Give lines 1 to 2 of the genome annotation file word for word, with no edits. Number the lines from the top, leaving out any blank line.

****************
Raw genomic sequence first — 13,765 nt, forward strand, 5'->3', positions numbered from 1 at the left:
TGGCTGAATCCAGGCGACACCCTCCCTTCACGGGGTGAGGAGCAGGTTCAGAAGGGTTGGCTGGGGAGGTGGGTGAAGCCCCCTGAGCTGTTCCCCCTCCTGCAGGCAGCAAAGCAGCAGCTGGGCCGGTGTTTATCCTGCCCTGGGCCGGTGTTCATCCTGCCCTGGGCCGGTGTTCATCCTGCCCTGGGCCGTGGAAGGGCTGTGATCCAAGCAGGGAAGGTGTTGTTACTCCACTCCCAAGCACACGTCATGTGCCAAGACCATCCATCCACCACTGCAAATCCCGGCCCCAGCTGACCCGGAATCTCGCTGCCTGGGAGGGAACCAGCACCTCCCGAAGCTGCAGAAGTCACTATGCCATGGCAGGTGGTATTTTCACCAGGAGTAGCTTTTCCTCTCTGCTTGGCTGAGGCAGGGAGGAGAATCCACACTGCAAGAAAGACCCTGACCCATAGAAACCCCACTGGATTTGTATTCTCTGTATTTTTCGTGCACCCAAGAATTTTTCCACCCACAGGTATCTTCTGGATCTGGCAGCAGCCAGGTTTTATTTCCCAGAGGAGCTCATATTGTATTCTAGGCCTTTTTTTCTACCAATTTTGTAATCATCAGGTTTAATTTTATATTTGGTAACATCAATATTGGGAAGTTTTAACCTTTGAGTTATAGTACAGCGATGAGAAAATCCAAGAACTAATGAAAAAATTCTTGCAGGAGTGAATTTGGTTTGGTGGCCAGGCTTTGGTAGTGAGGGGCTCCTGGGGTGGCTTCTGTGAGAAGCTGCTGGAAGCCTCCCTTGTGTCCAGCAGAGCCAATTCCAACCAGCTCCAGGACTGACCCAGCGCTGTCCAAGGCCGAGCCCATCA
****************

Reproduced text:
Raw genomic sequence first — 13,765 nt, forward strand, 5'->3', positions numbered from 1 at the left:
TGGCTGAATCCAGGCGACACCCTCCCTTCACGGGGTGAGGAGCAGGTTCAGAAGGGTTGGCTGGGGAGGTGGGTGAAGCCCCCTGAGCTGTTCCCCCTCCTGCAGGCAGCAAAGCAGCAGCTGGGCCGGTGTTTATCCTGCCCTGGGCCGGTGTTCATCCTGCCCTGGGCCGGTGTTCATCCTGCCCTGGGCCGTGGAAGGGCTGTGATCCAAGCAGGGAAGGTGTTGTTACTCCACTCCCAAGCACACGTCATGTGCCAAGACCATCCATCCACCACTGCAAATCCCGGCCCCAGCTGACCCGGAATCTCGCTGCCTGGGAGGGAACCAGCACCTCCCGAAGCTGCAGAAGTCACTATGCCATGGCAGGTGGTATTTTCACCAGGAGTAGCTTTTCCTCTCTGCTTGGCTGAGGCAGGGAGGAGAATCCACACTGCAAGAAAGACCCTGACCCATAGAAACCCCACTGGATTTGTATTCTCTGTATTTTTCGTGCACCCAAGAATTTTTCCACCCACAGGTATCTTCTGGATCTGGCAGCAGCCAGGTTTTATTTCCCAGAGGAGCTCATATTGTATTCTAGGCCTTTTTTTCTACCAATTTTGTAATCATCAGGTTTAATTTTATATTTGGTAACATCAATATTGGGAAGTTTTAACCTTTGAGTTATAGTACAGCGATGAGAAAATCCAAGAACTAATGAAAAAATTCTTGCAGGAGTGAATTTGGTTTGGTGGCCAGGCTTTGGTAGTGAGGGGCTCCTGGGGTGGCTTCTGTGAGAAGCTGCTGGAAGCCTCCCTTGTGTCCAGCAGAGCCAATTCCAACCAGCTCCAGGACTGACCCAGCGCTGTCCAAGGCCGAGCCCATCA